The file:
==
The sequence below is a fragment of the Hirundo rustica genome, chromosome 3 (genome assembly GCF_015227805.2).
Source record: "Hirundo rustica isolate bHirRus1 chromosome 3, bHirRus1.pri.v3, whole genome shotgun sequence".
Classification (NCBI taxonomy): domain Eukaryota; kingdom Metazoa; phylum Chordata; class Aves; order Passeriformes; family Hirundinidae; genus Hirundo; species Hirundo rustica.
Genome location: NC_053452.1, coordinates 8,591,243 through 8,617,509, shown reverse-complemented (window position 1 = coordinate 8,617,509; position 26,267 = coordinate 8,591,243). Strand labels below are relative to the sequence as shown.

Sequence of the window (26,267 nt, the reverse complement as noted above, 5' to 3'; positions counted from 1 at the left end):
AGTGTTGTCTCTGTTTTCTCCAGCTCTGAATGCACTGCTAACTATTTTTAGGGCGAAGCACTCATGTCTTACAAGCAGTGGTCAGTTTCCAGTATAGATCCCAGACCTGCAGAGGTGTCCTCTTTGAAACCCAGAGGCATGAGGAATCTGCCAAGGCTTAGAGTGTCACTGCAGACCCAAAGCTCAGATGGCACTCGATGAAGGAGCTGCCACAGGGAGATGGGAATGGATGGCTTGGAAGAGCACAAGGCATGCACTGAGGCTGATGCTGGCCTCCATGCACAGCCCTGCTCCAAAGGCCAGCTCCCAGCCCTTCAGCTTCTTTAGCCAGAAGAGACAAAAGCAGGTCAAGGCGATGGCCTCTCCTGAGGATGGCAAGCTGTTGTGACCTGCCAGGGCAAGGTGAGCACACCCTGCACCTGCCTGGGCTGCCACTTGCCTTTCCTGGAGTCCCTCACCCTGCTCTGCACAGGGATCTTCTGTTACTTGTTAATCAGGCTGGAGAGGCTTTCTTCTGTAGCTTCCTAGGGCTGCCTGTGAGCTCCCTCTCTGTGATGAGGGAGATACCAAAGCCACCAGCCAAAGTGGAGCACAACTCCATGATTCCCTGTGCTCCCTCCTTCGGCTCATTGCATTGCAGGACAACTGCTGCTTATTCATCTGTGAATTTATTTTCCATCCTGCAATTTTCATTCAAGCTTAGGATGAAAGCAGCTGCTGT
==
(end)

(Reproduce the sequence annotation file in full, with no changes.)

The sequence below is a fragment of the Hirundo rustica genome, chromosome 3 (genome assembly GCF_015227805.2).
Source record: "Hirundo rustica isolate bHirRus1 chromosome 3, bHirRus1.pri.v3, whole genome shotgun sequence".
Classification (NCBI taxonomy): domain Eukaryota; kingdom Metazoa; phylum Chordata; class Aves; order Passeriformes; family Hirundinidae; genus Hirundo; species Hirundo rustica.
Genome location: NC_053452.1, coordinates 8,591,243 through 8,617,509, shown reverse-complemented (window position 1 = coordinate 8,617,509; position 26,267 = coordinate 8,591,243). Strand labels below are relative to the sequence as shown.

Sequence of the window (26,267 nt, the reverse complement as noted above, 5' to 3'; positions counted from 1 at the left end):
AGTGTTGTCTCTGTTTTCTCCAGCTCTGAATGCACTGCTAACTATTTTTAGGGCGAAGCACTCATGTCTTACAAGCAGTGGTCAGTTTCCAGTATAGATCCCAGACCTGCAGAGGTGTCCTCTTTGAAACCCAGAGGCATGAGGAATCTGCCAAGGCTTAGAGTGTCACTGCAGACCCAAAGCTCAGATGGCACTCGATGAAGGAGCTGCCACAGGGAGATGGGAATGGATGGCTTGGAAGAGCACAAGGCATGCACTGAGGCTGATGCTGGCCTCCATGCACAGCCCTGCTCCAAAGGCCAGCTCCCAGCCCTTCAGCTTCTTTAGCCAGAAGAGACAAAAGCAGGTCAAGGCGATGGCCTCTCCTGAGGATGGCAAGCTGTTGTGACCTGCCAGGGCAAGGTGAGCACACCCTGCACCTGCCTGGGCTGCCACTTGCCTTTCCTGGAGTCCCTCACCCTGCTCTGCACAGGGATCTTCTGTTACTTGTTAATCAGGCTGGAGAGGCTTTCTTCTGTAGCTTCCTAGGGCTGCCTGTGAGCTCCCTCTCTGTGATGAGGGAGATACCAAAGCCACCAGCCAAAGTGGAGCACAACTCCATGATTCCCTGTGCTCCCTCCTTCGGCTCATTGCATTGCAGGACAACTGCTGCTTATTCATCTGTGAATTTATTTTCCATCCTGCAATTTTCATTCAAGCTTAGGATGAAAGCAGCTGCTGT